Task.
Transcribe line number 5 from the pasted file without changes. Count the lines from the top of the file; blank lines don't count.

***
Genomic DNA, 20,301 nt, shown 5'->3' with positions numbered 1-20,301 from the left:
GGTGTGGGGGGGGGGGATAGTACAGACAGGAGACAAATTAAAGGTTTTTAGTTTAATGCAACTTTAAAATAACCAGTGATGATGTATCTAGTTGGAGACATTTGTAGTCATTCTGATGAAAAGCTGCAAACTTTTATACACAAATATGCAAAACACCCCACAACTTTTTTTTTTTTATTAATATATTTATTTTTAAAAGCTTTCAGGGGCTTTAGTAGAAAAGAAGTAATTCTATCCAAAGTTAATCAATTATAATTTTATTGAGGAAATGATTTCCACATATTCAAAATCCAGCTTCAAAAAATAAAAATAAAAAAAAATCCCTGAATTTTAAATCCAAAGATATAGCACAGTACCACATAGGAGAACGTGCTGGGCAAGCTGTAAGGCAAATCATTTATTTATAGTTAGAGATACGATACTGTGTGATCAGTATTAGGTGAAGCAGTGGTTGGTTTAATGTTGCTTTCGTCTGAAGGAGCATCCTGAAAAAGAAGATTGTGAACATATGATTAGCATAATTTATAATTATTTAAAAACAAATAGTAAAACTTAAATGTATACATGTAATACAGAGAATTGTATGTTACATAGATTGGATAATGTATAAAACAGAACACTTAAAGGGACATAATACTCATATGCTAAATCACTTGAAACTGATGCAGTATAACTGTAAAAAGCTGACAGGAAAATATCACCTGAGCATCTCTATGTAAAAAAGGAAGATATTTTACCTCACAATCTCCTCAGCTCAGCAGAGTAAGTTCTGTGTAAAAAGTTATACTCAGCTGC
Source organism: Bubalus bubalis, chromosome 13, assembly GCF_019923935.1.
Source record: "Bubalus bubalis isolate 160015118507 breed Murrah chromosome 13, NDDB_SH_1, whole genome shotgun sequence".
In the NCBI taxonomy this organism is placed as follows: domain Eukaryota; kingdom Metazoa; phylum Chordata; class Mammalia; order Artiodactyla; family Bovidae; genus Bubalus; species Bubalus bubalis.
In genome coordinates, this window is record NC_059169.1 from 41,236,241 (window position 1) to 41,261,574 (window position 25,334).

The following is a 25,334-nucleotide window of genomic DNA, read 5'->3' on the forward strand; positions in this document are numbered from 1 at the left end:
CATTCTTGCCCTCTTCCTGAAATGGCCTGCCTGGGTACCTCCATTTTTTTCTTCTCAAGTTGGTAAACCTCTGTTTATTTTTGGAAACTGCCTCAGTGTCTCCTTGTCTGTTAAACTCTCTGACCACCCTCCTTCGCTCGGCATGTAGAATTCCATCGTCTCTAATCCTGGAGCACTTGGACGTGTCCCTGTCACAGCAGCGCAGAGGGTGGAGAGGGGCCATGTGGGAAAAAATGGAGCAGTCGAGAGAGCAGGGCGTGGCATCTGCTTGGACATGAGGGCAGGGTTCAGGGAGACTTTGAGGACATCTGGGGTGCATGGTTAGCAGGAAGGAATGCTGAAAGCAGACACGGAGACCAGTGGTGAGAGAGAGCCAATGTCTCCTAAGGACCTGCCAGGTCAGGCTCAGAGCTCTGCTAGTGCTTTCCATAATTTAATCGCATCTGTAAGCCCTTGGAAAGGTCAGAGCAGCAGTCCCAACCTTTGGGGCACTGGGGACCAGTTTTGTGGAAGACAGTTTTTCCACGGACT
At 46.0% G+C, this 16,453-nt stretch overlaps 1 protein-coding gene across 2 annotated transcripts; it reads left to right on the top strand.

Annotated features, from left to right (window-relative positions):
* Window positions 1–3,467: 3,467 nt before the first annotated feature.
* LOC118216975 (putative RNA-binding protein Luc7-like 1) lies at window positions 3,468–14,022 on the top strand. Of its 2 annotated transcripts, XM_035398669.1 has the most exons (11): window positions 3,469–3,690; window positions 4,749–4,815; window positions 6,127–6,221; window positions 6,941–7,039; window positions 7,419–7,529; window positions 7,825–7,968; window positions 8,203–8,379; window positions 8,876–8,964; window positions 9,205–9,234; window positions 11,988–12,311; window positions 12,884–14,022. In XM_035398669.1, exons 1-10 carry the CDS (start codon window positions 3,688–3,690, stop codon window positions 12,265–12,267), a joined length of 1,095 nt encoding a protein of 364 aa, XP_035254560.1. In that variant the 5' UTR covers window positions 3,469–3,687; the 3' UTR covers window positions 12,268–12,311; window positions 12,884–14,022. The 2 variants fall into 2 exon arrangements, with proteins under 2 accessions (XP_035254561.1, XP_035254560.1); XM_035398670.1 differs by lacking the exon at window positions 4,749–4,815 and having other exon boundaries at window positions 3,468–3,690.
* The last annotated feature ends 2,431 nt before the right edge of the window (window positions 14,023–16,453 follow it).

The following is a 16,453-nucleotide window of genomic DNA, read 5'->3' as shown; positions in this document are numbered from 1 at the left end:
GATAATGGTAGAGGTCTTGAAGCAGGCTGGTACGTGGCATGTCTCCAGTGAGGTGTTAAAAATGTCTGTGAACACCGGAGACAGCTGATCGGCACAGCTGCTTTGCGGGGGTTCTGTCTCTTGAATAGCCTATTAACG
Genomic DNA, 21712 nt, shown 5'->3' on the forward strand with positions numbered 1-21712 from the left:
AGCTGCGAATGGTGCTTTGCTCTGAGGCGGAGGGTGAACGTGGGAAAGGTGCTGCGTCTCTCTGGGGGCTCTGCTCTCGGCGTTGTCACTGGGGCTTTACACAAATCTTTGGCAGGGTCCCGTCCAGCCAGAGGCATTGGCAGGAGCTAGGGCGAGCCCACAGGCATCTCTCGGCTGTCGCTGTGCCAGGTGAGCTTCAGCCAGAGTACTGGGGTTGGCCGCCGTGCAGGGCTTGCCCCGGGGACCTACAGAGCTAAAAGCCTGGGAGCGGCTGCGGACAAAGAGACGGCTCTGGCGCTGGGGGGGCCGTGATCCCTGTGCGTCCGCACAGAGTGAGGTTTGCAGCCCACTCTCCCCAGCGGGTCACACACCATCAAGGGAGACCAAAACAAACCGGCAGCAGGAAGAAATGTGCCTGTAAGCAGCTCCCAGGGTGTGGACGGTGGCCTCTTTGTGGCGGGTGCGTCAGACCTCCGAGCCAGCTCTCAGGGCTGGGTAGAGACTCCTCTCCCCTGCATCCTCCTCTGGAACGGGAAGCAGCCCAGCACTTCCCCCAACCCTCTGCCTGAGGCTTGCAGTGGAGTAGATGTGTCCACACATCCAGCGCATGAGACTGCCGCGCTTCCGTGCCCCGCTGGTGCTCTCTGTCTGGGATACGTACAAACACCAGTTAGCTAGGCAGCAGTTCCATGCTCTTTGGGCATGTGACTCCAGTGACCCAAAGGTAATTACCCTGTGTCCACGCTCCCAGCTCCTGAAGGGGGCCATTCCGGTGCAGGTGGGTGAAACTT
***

In the NCBI taxonomy this organism is placed as follows: domain Eukaryota; kingdom Metazoa; phylum Chordata; class Mammalia; order Artiodactyla; family Bovidae; genus Bubalus; species Bubalus bubalis.